Each year gestational diabetes (GDM), a type of diabetes that occurs during pregnancy, occurs in somewhere between two and 10 percent of all pregnancies. Women who have had GDM have a 35% to 60% chance of developing diabetes in the next 10-20 years. And the mom isn't the only one at risk - her child of that pregnancy may be at an increased risk for developing obesity and type 2 diabetes later in life
In support of Mother’s Day, the NDEP is urging women with a history of GDM to take action steps to learn what they can do for themselves and their child to stay healthy:
• Get tested for diabetes 6 to 12 weeks after your baby is born and talk to your doctor about your test results and what you can do to stay healthy.
• Tell your doctor or health care team if you had GDM and if you want to get pregnant again.
• Take steps to lower your chances of getting type 2 diabetes by being more active and making healthy food choices.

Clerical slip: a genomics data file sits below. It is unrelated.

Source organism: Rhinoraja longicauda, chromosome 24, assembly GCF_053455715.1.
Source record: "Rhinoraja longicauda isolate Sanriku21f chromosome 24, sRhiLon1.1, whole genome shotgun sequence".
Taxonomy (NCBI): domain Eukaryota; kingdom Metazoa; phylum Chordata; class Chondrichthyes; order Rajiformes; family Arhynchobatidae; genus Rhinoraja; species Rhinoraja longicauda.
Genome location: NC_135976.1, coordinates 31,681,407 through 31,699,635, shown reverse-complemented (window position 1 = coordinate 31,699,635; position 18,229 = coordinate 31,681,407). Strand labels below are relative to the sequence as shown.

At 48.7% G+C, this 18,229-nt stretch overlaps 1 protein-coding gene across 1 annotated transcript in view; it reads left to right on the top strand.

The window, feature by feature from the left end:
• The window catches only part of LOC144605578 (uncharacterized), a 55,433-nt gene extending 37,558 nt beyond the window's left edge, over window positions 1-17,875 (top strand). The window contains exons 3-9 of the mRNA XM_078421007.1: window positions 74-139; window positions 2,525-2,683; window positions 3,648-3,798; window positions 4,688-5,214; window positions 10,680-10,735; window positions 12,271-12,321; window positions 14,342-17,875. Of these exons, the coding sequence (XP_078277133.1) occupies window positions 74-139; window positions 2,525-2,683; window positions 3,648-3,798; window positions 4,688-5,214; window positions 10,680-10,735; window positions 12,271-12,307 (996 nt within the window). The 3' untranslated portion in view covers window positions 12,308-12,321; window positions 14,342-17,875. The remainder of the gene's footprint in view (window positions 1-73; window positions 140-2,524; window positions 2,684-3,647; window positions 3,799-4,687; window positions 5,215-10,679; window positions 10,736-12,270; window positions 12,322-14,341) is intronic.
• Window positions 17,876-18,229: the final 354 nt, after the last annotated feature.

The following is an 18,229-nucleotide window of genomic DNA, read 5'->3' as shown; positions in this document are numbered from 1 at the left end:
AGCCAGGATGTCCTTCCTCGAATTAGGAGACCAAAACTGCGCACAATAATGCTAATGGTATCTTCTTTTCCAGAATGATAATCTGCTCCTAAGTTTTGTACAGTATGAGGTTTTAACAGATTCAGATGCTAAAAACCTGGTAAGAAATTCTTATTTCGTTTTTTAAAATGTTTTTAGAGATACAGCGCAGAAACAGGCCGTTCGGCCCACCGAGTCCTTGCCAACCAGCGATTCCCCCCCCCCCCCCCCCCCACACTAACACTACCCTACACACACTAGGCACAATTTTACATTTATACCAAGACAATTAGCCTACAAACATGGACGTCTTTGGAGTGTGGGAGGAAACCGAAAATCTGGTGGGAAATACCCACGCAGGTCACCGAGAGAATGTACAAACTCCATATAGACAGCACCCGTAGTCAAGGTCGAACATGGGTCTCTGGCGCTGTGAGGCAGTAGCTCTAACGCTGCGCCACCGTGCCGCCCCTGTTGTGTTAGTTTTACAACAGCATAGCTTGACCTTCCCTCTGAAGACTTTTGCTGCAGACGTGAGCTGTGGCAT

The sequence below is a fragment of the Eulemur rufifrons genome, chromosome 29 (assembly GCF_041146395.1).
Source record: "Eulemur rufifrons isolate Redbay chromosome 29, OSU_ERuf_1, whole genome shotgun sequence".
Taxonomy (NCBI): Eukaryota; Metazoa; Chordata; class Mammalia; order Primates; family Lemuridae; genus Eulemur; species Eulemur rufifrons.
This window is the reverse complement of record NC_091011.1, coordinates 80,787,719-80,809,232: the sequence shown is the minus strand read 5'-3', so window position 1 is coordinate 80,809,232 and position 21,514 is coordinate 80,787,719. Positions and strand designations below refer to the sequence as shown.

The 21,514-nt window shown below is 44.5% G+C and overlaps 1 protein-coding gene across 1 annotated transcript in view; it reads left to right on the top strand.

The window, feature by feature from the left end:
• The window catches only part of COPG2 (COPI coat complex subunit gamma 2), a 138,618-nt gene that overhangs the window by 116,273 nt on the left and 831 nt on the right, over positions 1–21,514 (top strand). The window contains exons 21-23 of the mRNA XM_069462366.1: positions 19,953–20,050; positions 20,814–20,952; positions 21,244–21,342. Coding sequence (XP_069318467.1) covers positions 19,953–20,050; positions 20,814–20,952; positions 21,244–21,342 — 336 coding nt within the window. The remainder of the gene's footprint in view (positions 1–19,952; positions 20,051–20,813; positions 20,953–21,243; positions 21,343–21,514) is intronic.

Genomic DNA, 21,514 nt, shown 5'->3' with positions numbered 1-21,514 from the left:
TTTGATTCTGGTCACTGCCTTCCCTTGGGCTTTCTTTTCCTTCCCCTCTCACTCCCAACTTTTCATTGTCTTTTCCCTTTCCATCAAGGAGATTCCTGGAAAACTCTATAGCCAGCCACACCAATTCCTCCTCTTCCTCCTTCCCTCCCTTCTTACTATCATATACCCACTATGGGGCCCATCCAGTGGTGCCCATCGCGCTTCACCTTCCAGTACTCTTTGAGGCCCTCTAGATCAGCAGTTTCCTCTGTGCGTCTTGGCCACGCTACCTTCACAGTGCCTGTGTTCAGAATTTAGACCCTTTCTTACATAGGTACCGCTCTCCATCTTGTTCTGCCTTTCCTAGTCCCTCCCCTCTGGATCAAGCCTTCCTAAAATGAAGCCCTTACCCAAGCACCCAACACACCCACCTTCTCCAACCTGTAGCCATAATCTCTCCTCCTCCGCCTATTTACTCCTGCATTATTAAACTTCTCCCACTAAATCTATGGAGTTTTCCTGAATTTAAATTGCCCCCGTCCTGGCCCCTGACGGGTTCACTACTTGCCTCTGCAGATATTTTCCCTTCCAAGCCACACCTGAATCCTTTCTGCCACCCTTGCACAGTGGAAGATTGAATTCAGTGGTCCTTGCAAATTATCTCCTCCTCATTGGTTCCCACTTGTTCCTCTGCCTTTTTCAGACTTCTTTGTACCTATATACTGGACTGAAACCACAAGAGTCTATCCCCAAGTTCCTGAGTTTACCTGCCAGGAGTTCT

• Make sure your history of GDM is in your child’s health record.
• Help your children be healthy and lower their chances of getting type 2 diabetes by doing things together as a family, such as making healthy meals or playing active games together and limiting TV, video, and computer game time to an hour or two a day.
Find more about what you (and your child) can do to reduce the risk of developing type 2 diabetes; visit the National Diabetes Education Program website at YourDiabetesInfo.org/GDM .
The National Diabetes Education Program is a federally-funded program sponsored by the U.S. Department of Health and Human Services’ National Institutes of Health and the Centers for Disease Control and Prevention and includes over 200 partners at the federal, state and local levels, working together to improve the treatment and outcomes for people with diabetes, promote early diagnosis, and prevent or delay the onset of type 2 diabetes.